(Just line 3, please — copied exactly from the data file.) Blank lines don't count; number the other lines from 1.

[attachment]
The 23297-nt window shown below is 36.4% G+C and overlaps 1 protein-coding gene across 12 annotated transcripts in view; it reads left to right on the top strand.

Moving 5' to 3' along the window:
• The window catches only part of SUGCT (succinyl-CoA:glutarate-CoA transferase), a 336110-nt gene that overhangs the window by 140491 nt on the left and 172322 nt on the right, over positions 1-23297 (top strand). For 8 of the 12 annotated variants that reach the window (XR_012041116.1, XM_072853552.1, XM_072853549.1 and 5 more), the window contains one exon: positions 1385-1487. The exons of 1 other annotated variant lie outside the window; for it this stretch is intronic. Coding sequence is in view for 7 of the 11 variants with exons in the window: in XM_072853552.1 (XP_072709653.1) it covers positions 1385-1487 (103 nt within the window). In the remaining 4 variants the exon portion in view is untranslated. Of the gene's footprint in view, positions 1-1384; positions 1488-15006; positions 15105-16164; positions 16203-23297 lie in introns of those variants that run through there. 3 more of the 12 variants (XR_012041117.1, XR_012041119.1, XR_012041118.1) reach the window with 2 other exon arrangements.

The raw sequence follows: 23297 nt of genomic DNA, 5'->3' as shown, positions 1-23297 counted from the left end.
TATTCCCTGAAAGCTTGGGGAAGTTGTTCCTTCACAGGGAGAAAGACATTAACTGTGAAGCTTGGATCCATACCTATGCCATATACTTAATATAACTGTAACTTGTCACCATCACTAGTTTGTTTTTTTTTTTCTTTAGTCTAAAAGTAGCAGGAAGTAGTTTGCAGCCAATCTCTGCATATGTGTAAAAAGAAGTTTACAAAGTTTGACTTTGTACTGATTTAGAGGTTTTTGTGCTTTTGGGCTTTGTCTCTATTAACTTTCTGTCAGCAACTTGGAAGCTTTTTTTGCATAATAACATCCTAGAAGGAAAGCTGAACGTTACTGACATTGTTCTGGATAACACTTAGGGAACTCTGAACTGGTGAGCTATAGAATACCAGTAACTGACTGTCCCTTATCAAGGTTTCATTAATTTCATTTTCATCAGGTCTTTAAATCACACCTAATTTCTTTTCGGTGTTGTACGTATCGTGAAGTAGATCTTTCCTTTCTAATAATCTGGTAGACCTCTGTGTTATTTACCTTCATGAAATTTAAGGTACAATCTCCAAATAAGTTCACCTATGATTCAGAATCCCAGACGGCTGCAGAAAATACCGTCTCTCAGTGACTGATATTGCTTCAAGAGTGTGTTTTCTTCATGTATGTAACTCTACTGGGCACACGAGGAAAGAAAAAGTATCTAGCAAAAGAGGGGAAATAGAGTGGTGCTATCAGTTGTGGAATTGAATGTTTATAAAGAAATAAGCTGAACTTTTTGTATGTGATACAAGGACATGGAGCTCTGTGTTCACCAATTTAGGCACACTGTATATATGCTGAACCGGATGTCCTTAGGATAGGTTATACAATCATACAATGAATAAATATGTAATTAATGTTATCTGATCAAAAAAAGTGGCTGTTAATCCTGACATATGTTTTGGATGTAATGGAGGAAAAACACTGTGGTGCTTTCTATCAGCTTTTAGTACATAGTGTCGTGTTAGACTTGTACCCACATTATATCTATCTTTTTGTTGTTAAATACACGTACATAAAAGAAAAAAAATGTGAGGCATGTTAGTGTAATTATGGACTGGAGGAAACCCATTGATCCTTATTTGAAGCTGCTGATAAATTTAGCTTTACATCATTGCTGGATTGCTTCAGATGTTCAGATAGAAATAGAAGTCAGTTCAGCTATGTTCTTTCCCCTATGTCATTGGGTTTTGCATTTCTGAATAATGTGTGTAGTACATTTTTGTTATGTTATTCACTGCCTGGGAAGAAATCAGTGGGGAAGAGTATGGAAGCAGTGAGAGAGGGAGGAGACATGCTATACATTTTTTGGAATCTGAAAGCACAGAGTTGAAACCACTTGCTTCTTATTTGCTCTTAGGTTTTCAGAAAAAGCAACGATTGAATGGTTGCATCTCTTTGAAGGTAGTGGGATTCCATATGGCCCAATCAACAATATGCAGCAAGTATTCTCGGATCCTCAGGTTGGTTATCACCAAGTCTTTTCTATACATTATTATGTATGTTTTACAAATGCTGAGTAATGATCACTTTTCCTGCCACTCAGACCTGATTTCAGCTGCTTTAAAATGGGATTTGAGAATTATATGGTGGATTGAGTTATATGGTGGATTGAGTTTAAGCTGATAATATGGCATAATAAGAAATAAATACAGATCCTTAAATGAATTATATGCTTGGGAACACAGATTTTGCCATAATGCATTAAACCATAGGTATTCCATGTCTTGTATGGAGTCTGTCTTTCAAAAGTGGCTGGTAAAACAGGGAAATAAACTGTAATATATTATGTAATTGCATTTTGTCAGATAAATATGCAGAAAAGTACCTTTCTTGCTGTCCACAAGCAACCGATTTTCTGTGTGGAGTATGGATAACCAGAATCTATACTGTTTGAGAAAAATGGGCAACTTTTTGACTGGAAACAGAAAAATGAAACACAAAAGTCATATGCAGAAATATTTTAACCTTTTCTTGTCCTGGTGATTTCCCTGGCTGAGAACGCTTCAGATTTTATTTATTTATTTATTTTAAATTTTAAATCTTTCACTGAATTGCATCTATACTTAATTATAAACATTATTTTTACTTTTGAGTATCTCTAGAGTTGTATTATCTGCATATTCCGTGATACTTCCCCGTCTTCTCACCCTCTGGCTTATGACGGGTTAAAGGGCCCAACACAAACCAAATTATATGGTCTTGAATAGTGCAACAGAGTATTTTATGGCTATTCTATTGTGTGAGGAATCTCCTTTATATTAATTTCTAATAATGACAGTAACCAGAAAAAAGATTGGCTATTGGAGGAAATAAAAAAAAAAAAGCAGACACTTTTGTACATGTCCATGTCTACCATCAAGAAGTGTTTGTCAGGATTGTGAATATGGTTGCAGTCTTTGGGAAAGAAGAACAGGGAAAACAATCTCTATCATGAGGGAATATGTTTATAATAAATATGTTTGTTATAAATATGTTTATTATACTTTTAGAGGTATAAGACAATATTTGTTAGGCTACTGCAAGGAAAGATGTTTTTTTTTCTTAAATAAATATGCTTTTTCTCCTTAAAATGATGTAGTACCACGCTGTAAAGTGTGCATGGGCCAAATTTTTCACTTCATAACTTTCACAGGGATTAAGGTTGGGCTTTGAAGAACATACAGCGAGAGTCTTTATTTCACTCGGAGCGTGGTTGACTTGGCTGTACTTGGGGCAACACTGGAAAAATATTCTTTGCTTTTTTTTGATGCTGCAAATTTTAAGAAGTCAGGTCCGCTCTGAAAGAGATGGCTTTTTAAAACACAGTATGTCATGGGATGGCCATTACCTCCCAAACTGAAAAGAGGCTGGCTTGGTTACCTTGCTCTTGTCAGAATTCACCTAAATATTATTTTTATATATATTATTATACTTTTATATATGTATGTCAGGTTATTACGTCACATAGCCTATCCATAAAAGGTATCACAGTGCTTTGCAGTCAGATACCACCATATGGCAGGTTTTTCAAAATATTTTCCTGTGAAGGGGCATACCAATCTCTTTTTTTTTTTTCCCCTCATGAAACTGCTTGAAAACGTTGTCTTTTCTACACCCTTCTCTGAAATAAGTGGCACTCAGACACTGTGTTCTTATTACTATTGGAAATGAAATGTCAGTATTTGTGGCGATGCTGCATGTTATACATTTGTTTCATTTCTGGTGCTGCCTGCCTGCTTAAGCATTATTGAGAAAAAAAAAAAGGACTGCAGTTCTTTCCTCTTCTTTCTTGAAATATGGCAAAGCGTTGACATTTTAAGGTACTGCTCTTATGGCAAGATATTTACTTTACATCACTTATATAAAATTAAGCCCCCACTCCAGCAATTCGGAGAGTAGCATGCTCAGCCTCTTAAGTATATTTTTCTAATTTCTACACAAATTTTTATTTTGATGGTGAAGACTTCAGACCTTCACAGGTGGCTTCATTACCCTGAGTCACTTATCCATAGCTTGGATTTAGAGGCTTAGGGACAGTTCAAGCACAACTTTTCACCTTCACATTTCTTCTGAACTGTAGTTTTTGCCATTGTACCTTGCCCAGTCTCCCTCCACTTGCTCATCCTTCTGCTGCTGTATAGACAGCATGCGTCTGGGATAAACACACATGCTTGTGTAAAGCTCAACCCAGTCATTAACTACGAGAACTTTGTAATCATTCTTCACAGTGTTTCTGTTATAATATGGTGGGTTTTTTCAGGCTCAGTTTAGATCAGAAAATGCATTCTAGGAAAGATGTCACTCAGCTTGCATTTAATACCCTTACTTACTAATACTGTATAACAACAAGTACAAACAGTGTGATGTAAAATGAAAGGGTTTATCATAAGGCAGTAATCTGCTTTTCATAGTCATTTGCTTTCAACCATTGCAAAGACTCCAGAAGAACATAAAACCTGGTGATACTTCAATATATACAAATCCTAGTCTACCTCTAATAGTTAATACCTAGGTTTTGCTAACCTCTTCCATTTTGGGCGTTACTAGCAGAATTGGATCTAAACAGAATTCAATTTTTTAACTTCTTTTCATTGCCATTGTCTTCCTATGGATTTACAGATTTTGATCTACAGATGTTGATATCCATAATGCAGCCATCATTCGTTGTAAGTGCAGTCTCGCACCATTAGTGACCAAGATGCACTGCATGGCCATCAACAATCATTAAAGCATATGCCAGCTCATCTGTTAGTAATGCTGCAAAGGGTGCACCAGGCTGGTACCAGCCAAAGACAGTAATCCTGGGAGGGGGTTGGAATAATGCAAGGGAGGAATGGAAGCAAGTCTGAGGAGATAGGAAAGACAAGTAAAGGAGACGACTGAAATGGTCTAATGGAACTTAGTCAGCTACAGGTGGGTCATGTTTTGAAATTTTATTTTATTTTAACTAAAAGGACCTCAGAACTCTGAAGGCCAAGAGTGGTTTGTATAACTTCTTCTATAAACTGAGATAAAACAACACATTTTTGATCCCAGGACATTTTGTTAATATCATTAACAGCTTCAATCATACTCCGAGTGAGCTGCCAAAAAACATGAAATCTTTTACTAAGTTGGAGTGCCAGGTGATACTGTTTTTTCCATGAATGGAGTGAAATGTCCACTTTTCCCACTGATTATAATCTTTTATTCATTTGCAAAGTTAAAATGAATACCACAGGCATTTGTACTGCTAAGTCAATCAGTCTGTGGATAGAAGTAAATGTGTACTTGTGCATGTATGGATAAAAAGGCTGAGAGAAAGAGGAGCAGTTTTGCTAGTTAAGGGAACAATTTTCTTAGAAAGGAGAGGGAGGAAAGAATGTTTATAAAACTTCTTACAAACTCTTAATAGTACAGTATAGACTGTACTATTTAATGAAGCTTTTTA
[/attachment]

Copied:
• The window catches only part of SUGCT (succinyl-CoA:glutarate-CoA transferase), a 336110-nt gene that overhangs the window by 140491 nt on the left and 172322 nt on the right, over positions 1-23297 (top strand). For 8 of the 12 annotated variants that reach the window (XR_012041116.1, XM_072853552.1, XM_072853549.1 and 5 more), the window contains one exon: positions 1385-1487. The exons of 1 other annotated variant lie outside the window; for it this stretch is intronic. Coding sequence is in view for 7 of the 11 variants with exons in the window: in XM_072853552.1 (XP_072709653.1) it covers positions 1385-1487 (103 nt within the window). In the remaining 4 variants the exon portion in view is untranslated. Of the gene's footprint in view, positions 1-1384; positions 1488-15006; positions 15105-16164; positions 16203-23297 lie in introns of those variants that run through there. 3 more of the 12 variants (XR_012041117.1, XR_012041119.1, XR_012041118.1) reach the window with 2 other exon arrangements.